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Skip Navigation U.S. Department of Health and Human Services
Agency for Healthcare Research Quality

Screening for Thyroid Disease

U.S. Preventive Services Task Force

Release Date: January 2004

Summary of Recommendations / Supporting Documents

Summary of Recommendations

  • The USPSTF concludes the evidence is insufficient to recommend for or against routine screening for thyroid disease in adults.

    Rating: "I" statement.

    Rationale: The USPSTF found fair evidence that the thyroid stimulating hormone (TSH) test can detect subclinical thyroid disease in people without symptoms of thyroid dysfunction, but poor evidence that treatment improves clinically important outcomes in adults with screen-detected thyroid disease. Although the yield of screening is greater in certain high-risk groups (e.g., postpartum women, people with Down syndrome, and the elderly), the USPSTF found poor evidence that screening these groups leads to clinically important benefits. There is the potential for harm caused by false positive screening tests; however, the magnitude of harm is not known. There is good evidence that over-treatment with levothyroxine occurs in a substantial proportion of patients, but the long-term harmful effects of over-treatment are not known. As a result, the USPSTF could not determine the balance of benefits and harms of screening asymptomatic adults for thyroid disease.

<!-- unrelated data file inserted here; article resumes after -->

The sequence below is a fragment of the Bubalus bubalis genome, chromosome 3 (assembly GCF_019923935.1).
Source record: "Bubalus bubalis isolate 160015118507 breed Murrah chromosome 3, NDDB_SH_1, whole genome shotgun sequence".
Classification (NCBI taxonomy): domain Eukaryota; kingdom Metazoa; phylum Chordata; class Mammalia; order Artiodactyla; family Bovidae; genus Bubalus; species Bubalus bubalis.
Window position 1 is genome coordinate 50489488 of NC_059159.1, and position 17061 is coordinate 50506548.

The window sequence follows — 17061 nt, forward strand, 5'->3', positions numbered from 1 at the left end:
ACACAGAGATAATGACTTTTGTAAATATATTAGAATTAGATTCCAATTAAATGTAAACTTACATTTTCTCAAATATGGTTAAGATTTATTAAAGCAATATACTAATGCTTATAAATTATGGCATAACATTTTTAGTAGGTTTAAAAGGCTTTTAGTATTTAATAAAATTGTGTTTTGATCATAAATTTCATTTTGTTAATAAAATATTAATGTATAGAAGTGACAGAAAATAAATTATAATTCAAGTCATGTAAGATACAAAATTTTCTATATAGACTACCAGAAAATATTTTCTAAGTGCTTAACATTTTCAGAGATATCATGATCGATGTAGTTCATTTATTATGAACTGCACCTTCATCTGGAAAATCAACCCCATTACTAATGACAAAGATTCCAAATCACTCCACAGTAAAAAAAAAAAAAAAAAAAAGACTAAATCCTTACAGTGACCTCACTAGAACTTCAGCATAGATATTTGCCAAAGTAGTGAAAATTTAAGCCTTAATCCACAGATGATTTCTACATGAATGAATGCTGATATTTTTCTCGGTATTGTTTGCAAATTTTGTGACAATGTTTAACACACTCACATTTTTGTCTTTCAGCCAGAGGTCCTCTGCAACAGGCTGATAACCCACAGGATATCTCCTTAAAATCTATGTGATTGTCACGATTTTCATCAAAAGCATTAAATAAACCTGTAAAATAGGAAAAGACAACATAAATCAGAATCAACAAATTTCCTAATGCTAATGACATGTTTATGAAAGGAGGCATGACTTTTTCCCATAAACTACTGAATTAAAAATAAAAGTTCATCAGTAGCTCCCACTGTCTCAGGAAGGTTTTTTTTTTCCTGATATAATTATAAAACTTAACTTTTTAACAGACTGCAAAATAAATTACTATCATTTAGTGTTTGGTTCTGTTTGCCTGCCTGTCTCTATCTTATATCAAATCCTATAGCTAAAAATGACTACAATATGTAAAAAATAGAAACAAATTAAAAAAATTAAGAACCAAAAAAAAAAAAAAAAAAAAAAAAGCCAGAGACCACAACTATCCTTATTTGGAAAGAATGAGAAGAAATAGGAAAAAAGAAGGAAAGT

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Supporting Documents

Screening for Thyroid Disease, January 2004
Recommendation Statement (PDF File, 80 KB; PDF Help)
Summary of the Evidence (PDF File, 147 KB; PDF Help)
Systematic Evidence Review (PDF File Download

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Current as of January 2004

Internet Citation:

Screening for Thyroid Disease, Topic Page. January 2004. U.S. Preventive Services Task Force. Agency for Healthcare Research and Quality, Rockville, MD.


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